GP Lives: All things being equal

Published on 21 December 2023

Derbyshire GP Bola Owolabi’s career has taken her from a challenging childhood in Nigeria to senior leadership roles in the NHS

Bola Owolabi speaking at a podium
Prof Bola Owolabi at the RCGP Conference in Glasgow

Professor Bola Owolabi is clear and determined about tackling health inequalities in primary care.

As director of the National Healthcare Inequalities Improvement Programme at NHS England, she describes its potential universal implementation in primary care as her idea of 'utopia'. Bola’s vision is exceptional quality healthcare for all; ensuring equitable access, excellent experience and optimal outcome. She is proud of the Core20PLUS5 approach which has been developed to reduce healthcare inequalities.

She combines her NHSE role with being a practising salaried GP at a practice in the Northeast Derbyshire village of Creswell near Worksop and attributes her tenacity to her upbringing in Nigeria and to her experience of losing her mother when she was still a teenager. It spurred her on to work 'incredibly hard' to raise the funds required for medical school, an education she had dreamed of from a young age.

'You do become resilient as a result of adverse life circumstances,' she said.

Her inspiration for becoming a doctor came when she was nine-years old and hospitalised with chickenpox. There, she was struck by the kindness of the female doctor who looked after her.

‘She was the loveliest kindest human being,’ Bola recalls. 'Although the doctor wasn't a GP, I credit her with the fact that I studied medicine.'

She also made good friends with the girl she shared a room with. Despite not speaking for ten years after leaving hospital, they were surprised to find themselves reunited at medical school at the University of Ibadan Nigeria and remain close friends to this day.

'We both decided we were going to be doctors during those weeks in hospital and met again at medical school,' she said. 'It was extraordinary.'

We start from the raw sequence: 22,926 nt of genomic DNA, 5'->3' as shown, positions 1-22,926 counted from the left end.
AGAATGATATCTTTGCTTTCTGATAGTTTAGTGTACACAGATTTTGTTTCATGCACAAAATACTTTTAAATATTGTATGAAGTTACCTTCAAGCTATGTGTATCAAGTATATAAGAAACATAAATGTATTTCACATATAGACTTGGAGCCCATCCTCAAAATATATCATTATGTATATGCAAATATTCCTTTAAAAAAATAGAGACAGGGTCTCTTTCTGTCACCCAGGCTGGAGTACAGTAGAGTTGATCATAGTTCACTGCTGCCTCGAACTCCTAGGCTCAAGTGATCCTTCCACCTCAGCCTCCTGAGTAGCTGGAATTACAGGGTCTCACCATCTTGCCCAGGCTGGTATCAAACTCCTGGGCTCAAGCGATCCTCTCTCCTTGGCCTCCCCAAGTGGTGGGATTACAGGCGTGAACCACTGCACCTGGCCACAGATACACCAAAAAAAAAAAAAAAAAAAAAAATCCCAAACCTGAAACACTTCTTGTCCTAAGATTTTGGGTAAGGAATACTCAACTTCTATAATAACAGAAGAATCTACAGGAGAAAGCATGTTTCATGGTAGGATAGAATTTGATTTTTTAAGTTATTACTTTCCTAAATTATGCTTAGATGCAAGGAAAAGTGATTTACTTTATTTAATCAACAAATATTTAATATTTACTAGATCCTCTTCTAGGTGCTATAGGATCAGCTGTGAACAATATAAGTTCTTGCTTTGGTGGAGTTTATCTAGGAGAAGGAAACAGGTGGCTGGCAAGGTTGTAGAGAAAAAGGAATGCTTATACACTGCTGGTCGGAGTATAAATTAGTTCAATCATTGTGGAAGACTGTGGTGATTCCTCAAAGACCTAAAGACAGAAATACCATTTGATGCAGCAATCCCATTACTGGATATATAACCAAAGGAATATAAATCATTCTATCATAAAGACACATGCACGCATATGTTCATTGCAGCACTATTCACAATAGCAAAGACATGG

Bola's friend is now a consultant surgeon in New Zealand and the duo reconnected recently when Bola carried out a study tour of the region to review how health equity is addressed in their national healthcare systems and policies.

Bola initially set out to be a psychiatrist rather than a GP. Her consultant at the time told her she was 'far too bubbly' to be a psychiatrist. This only made her more determined, and she was accepted onto the Sheffield Psychiatry Training Programme, despite being 36 weeks pregnant with her second child at the interview.

She eventually turned to and specialised in general practice at the Rotherham Vocational Training Scheme and further along the line landed one of the most influential roles in tackling health inequalities across the health service. She believes her generalist insight and collaborative approach is invaluable in her current role at NHSE, as it was in her previous role as national speciality advisor for older people and integrated person-centred care at NHSE, where she led the Anticipatory Care workstream of the National Ageing Well Programme.

“I engage with all the programme teams across NHSE, from mental health to Primary Care to Learning Disability and Autism. I can bring the reality of my patients’ lives into policy and strategy decisions. And this means my patients are helping shape policies,’’ she said.

She has plenty of advice for aspiring medical students.

'You earn the right to be in this space. Don't expect to be handed anything on a platter. This means when you show up, you show up with authenticity and credibility. You should also lean into your support systems. There are no brownie points for independence but for interdependence.'

Bola also believes aspiring students should embrace their ‘imposter syndrome’.

'It can be a grounding force. Most people have a degree of imposter syndrome. It is part of being human. It reminds us that we are not the best at everything and that we need others.'